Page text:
Security breaches and other disruptions, both physical and virtual, could compromise our information, harm customer relationships and expose us to liability, which would cause our business and reputation to suffer.

We have access to, create and store sensitive data, including intellectual property, our proprietary business information and that of our customers, and personally identifiable information of our employees. Despite our security measures, our information technology and infrastructure may be vulnerable to attacks by hackers or breached due to employee error, malfeasance or other disruptions. Cybersecurity breaches, system disruptions and failures may interrupt or delay our ability to provide services to our customers and expose our business and our customers to harm. Any such breach could compromise our networks and the information stored there could be improperly accessed, disclosed, lost or stolen. Any such access, disclosure or other loss of information could disrupt our operations and the services we provide to customers, damage our reputation or our customer relationships, impair our ability to record, process and report accurate information to our stockholders and the SEC, or result in legal claims or proceedings, any of which could adversely affect our business, financial condition, revenues and competitive position.

Our manufacturing processes and services may result in exposure to intellectual property infringement and other claims.

Providing manufacturing services can expose us to potential claims that products, designs or manufacturing processes we use infringe third party intellectual property rights. Even though many of our manufacturing services contracts generally require our customers to indemnify us for infringement claims relating to their products, including associated product specifications and designs, a particular customer may not, or may not have the resources to, assume responsibility for such claims. In addition, we may be responsible for claims that our manufacturing processes or components used in manufacturing infringe third party intellectual property rights. Infringement claims could subject us to significant liability for damages, potential

15



injunctive action, or hamper our normal operations such as by interfering with the availability of components and, regardless of merits, could be time-consuming and expensive to resolve, and have a material adverse effect on our results of operations and financial position. In the event of such a claim, we may be required to spend a significant amount of money to develop non-infringing alternatives or obtain and maintain licenses. We may not be successful in developing such alternatives or obtaining and maintaining such a license on reasonable terms or at all. Our customers may be required to or decide to discontinue products which are alleged to be infringing rather than face continued costs of defending the infringement claims, and such discontinuance may result in a significant decrease in our business.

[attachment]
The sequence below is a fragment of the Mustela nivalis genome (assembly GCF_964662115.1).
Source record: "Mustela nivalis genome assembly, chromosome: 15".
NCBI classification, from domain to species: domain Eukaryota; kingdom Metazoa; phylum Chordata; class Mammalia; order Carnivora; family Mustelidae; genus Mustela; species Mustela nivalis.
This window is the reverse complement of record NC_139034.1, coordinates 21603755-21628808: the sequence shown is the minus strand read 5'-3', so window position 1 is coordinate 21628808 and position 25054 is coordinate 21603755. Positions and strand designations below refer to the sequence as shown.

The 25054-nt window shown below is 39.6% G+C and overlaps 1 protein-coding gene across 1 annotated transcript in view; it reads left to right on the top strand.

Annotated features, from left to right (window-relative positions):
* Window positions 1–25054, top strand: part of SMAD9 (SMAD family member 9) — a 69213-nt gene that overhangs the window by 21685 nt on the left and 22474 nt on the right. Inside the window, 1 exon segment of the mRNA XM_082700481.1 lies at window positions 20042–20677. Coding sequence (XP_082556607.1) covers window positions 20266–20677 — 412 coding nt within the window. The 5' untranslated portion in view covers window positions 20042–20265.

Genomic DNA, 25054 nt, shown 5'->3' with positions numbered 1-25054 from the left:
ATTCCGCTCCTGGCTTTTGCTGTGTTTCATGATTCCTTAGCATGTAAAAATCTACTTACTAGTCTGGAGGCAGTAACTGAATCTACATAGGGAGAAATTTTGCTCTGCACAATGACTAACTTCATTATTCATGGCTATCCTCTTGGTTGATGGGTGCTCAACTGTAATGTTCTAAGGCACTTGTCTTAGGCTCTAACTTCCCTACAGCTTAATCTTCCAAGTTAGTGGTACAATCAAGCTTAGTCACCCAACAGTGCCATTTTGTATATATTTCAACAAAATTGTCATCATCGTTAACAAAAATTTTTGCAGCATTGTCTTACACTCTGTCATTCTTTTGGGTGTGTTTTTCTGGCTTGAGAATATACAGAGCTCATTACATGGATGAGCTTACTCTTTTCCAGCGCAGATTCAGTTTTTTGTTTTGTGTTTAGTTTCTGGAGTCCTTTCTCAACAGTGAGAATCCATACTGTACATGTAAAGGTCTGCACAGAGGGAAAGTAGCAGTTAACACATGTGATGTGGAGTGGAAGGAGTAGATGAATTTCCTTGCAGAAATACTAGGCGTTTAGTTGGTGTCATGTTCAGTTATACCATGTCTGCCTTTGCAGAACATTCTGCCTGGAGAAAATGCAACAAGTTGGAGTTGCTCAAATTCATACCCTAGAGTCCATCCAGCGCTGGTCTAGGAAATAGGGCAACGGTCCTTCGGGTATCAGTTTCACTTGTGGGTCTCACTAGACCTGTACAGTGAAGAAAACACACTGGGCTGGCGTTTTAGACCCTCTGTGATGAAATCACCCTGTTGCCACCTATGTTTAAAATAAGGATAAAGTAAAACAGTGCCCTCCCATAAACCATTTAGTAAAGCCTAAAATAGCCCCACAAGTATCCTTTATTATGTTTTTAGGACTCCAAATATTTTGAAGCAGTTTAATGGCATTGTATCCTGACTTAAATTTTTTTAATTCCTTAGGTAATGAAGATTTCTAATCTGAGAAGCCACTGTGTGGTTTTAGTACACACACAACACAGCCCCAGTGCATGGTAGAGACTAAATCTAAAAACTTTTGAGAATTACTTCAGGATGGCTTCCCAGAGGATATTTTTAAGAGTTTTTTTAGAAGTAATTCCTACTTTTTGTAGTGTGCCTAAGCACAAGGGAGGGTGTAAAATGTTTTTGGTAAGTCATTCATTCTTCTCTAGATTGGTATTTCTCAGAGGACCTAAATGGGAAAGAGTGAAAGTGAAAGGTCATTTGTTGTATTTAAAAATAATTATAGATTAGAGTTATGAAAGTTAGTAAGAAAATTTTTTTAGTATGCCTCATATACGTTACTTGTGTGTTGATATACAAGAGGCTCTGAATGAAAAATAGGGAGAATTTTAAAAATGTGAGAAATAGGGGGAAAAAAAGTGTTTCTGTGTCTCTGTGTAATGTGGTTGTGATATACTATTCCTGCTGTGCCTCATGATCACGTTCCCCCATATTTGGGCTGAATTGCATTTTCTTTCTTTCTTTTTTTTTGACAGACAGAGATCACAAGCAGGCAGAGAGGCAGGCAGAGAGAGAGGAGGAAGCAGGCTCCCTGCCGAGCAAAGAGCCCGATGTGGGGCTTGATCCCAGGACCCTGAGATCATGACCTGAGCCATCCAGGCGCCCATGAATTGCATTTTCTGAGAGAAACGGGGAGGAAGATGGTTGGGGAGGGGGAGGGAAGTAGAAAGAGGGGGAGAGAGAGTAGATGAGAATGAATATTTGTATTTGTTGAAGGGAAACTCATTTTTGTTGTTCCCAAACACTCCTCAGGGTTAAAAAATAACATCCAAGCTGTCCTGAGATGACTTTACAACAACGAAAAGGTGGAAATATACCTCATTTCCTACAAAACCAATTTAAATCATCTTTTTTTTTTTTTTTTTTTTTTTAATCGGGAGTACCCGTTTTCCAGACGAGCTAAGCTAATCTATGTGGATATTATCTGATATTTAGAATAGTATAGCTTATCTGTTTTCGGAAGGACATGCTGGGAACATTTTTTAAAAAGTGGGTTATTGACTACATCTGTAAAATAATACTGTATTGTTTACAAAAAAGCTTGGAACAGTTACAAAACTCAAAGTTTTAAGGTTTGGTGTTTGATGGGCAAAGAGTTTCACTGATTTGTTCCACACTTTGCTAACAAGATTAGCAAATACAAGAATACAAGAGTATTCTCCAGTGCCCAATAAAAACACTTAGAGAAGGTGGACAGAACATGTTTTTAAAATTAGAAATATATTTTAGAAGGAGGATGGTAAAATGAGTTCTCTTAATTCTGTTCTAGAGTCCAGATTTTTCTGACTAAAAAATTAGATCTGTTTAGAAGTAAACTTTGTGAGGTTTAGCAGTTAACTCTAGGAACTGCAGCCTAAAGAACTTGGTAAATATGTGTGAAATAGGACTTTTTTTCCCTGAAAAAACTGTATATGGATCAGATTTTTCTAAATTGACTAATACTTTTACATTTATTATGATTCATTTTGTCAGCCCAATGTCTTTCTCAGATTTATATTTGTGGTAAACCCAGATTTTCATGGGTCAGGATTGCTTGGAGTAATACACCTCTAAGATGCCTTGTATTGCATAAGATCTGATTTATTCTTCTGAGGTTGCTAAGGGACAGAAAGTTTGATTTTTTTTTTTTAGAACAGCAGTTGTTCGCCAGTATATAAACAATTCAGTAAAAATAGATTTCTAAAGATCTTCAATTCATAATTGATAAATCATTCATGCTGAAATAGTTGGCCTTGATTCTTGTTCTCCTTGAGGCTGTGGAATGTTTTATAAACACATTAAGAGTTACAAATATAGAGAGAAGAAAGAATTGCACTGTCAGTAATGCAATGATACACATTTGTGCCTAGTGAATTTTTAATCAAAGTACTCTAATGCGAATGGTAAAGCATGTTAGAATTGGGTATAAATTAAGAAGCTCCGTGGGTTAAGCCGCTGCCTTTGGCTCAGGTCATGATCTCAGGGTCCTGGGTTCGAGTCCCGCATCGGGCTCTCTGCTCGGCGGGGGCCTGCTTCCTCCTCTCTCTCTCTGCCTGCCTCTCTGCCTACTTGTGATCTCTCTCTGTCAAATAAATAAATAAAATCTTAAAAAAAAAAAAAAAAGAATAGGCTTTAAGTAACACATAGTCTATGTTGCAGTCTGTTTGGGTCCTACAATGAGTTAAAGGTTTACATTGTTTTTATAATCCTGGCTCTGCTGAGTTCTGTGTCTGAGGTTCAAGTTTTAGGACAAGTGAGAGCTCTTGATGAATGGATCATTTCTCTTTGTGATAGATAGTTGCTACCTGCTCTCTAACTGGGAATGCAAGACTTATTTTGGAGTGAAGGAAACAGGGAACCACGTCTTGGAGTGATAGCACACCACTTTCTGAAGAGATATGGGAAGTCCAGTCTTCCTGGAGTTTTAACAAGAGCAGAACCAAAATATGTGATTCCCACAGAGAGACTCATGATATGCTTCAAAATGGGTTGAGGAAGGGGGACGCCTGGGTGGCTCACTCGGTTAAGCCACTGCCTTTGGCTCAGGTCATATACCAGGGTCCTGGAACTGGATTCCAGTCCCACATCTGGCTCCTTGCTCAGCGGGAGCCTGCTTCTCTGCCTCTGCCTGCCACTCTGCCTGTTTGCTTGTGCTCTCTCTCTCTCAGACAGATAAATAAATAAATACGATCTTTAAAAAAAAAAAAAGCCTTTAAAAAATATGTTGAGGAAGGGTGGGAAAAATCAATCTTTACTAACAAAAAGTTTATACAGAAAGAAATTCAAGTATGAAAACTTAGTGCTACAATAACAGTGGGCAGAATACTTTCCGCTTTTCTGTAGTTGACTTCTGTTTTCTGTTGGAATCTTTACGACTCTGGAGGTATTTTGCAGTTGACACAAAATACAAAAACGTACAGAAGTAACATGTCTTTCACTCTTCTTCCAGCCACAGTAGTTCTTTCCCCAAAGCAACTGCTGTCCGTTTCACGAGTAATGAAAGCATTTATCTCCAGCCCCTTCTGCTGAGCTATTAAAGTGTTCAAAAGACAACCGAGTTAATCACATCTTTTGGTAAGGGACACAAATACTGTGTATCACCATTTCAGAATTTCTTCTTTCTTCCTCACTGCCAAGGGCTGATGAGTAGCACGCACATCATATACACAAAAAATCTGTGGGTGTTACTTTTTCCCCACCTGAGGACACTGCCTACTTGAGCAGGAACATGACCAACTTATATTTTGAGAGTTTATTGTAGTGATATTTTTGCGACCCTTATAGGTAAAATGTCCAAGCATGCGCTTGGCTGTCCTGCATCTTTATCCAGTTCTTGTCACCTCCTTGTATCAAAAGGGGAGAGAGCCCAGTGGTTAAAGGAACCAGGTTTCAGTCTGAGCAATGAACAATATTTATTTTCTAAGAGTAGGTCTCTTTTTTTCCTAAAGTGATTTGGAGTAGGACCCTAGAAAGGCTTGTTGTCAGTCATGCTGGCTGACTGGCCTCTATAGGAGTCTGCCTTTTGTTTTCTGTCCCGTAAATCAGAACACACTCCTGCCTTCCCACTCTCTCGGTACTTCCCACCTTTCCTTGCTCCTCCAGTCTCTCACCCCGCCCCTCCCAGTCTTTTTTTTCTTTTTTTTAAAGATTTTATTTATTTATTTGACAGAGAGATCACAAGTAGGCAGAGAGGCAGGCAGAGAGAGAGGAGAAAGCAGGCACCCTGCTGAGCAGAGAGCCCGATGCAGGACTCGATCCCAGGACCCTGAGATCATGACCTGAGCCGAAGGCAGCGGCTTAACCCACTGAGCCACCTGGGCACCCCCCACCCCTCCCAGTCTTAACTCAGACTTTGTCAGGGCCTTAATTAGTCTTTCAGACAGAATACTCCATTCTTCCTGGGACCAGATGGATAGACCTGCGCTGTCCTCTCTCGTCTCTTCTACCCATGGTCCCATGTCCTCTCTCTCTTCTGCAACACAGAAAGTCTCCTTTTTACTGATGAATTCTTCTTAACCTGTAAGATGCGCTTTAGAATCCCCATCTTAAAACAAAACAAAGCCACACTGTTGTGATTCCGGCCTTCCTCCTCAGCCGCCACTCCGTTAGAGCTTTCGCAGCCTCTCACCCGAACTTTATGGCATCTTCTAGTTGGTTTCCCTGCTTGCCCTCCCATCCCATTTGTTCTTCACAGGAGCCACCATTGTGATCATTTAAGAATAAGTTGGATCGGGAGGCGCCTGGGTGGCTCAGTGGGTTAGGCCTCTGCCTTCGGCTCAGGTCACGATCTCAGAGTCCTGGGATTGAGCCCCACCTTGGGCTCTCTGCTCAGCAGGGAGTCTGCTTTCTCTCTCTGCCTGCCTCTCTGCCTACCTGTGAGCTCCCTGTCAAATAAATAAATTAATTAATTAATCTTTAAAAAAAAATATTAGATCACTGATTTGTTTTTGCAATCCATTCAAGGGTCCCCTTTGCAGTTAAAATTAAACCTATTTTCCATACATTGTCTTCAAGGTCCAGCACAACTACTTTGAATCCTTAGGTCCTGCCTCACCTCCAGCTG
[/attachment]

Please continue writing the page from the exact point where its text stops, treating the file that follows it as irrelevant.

A failure to comply with customer-driven policies and standards, including those related to social responsibility and conflict minerals, could adversely affect our business and reputation.

In addition to government regulations and industry standards, our customers may require us to comply with their own social responsibility, conflict minerals, quality or other business policies or standards, which may be more restrictive than current laws and regulations as well as our pre-existing policies, before they commence, or continue, doing business with us. Such policies or standards may be customer-driven, established by the industry sectors in which we operate or imposed by third party organizations, such as the SEC’s conflict mineral rules.

Our compliance with these policies, standards and third party certification requirements could be costly, and our failure to comply could adversely affect our operations, customer relationships, reputation and profitability. In addition, our adoption of these standards could adversely affect our cost competitiveness, ability to provide customers with required service levels and ability to attract and retain employees in jurisdictions where these standards vary from prevailing local customs and practices.

If we are unable to maintain satisfactory capacity utilization rates, our results of operations and financial condition would be adversely affected.